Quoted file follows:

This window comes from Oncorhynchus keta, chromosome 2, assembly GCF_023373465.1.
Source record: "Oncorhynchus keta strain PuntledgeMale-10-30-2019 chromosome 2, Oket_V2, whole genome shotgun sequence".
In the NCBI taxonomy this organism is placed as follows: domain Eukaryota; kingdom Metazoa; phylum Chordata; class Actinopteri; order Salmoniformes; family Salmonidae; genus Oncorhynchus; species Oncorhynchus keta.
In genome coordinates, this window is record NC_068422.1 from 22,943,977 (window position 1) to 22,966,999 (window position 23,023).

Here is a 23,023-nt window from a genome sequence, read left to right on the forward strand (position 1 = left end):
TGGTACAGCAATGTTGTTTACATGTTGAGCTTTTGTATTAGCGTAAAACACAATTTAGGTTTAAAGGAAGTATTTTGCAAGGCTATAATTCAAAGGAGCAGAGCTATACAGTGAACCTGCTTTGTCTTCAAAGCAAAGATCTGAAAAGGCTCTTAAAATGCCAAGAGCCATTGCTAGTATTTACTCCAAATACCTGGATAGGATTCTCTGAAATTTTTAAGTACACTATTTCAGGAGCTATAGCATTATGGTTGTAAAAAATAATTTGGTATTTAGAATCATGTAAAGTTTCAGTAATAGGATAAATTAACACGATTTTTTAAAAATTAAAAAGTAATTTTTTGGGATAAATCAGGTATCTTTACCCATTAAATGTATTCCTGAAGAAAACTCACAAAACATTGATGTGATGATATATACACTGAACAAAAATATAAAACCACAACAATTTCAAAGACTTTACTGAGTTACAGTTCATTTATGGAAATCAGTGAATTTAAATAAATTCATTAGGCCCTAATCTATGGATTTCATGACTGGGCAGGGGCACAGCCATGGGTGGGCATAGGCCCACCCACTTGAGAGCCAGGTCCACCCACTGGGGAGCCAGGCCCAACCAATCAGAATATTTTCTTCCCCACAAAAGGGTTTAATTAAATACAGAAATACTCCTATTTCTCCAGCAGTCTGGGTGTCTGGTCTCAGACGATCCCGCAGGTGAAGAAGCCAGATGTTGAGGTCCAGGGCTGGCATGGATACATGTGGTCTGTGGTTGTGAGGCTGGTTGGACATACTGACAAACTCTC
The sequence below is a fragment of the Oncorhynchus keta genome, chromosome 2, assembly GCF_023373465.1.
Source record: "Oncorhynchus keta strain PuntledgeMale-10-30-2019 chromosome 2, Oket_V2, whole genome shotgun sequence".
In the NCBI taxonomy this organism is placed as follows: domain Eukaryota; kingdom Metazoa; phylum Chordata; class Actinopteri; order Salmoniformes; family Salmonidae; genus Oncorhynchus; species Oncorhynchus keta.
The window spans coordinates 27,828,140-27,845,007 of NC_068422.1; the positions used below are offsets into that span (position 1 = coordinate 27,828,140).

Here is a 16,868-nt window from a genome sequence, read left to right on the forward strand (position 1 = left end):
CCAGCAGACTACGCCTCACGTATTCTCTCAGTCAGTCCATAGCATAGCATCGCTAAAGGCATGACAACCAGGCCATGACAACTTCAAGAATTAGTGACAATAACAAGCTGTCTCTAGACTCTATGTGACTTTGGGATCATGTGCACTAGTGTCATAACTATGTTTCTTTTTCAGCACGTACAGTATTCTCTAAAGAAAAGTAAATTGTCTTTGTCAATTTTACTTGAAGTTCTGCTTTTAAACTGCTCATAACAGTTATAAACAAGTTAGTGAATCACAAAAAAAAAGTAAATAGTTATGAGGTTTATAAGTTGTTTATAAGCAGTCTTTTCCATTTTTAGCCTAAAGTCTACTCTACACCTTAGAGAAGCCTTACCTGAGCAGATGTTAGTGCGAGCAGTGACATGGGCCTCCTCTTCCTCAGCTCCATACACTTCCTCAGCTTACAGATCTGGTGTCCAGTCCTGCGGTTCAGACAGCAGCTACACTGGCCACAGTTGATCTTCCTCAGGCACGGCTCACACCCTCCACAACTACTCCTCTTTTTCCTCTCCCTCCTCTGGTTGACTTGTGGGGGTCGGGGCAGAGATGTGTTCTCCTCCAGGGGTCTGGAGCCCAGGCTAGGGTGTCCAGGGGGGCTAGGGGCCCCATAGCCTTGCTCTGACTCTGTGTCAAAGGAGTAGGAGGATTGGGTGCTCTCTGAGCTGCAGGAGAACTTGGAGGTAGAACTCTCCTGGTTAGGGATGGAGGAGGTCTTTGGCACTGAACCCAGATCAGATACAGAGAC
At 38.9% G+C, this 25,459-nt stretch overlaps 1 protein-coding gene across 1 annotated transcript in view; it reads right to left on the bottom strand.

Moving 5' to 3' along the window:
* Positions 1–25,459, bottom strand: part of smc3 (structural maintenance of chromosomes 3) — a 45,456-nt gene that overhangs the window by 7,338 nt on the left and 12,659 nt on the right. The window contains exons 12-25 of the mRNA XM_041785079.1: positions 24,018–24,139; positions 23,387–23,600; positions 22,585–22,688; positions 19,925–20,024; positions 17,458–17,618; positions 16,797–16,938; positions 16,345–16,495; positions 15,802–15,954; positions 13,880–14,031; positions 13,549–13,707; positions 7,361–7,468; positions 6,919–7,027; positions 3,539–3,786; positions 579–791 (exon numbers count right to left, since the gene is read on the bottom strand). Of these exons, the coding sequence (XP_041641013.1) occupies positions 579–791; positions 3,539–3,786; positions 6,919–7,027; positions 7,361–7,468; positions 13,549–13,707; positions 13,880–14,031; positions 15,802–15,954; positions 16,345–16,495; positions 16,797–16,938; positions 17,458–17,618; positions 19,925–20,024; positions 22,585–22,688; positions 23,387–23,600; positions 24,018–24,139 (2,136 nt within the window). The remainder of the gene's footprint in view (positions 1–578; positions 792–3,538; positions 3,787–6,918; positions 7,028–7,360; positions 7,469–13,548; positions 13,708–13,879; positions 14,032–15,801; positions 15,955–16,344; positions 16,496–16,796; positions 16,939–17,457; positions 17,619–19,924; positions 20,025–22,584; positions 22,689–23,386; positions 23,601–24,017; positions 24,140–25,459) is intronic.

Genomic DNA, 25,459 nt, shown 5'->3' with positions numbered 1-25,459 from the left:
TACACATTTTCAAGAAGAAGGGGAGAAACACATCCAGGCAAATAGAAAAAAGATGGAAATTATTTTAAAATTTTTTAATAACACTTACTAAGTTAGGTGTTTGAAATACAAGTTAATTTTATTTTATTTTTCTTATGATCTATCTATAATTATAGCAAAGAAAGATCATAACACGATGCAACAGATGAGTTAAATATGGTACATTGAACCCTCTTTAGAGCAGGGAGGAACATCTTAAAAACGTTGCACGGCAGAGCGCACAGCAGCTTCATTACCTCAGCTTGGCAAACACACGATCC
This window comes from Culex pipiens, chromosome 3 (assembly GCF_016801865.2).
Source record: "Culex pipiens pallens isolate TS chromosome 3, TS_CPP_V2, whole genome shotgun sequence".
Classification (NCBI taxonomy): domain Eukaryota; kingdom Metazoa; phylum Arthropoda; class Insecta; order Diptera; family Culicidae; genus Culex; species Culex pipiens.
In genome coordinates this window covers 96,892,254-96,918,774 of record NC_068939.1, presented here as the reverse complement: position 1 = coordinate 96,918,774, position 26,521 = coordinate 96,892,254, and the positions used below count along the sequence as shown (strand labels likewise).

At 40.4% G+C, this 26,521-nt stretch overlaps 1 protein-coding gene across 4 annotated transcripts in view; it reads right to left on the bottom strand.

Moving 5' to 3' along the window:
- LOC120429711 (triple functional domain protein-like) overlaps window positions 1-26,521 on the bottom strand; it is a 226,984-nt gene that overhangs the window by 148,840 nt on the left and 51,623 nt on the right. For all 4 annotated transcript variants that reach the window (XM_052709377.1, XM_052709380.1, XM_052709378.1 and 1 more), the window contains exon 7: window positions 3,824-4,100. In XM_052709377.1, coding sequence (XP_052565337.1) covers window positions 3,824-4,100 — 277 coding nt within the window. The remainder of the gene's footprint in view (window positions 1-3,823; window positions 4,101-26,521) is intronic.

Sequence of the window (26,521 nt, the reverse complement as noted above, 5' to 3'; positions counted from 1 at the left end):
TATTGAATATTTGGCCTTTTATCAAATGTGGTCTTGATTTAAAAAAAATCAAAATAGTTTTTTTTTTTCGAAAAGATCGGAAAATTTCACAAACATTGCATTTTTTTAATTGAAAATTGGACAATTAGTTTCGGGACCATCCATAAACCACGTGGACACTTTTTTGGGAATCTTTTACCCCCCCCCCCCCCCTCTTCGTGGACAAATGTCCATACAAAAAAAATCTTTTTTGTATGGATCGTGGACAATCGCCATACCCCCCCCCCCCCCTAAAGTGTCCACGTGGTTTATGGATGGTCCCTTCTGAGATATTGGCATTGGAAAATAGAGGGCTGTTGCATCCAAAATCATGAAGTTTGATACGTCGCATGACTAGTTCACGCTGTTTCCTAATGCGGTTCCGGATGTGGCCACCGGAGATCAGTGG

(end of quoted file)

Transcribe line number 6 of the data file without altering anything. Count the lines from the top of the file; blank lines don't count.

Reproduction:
TGGTACAGCAATGTTGTTTACATGTTGAGCTTTTGTATTAGCGTAAAACACAATTTAGGTTTAAAGGAAGTATTTTGCAAGGCTATAATTCAAAGGAGCAGAGCTATACAGTGAACCTGCTTTGTCTTCAAAGCAAAGATCTGAAAAGGCTCTTAAAATGCCAAGAGCCATTGCTAGTATTTACTCCAAATACCTGGATAGGATTCTCTGAAATTTTTAAGTACACTATTTCAGGAGCTATAGCATTATGGTTGTAAAAAATAATTTGGTATTTAGAATCATGTAAAGTTTCAGTAATAGGATAAATTAACACGATTTTTTAAAAATTAAAAAGTAATTTTTTGGGATAAATCAGGTATCTTTACCCATTAAATGTATTCCTGAAGAAAACTCACAAAACATTGATGTGATGATATATACACTGAACAAAAATATAAAACCACAACAATTTCAAAGACTTTACTGAGTTACAGTTCATTTATGGAAATCAGTGAATTTAAATAAATTCATTAGGCCCTAATCTATGGATTTCATGACTGGGCAGGGGCACAGCCATGGGTGGGCATAGGCCCACCCACTTGAGAGCCAGGTCCACCCACTGGGGAGCCAGGCCCAACCAATCAGAATATTTTCTTCCCCACAAAAGGGTTTAATTAAATACAGAAATACTCCTATTTCTCCAGCAGTCTGGGTGTCTGGTCTCAGACGATCCCGCAGGTGAAGAAGCCAGATGTTGAGGTCCAGGGCTGGCATGGATACATGTGGTCTGTGGTTGTGAGGCTGGTTGGACATACTGACAAACTCTC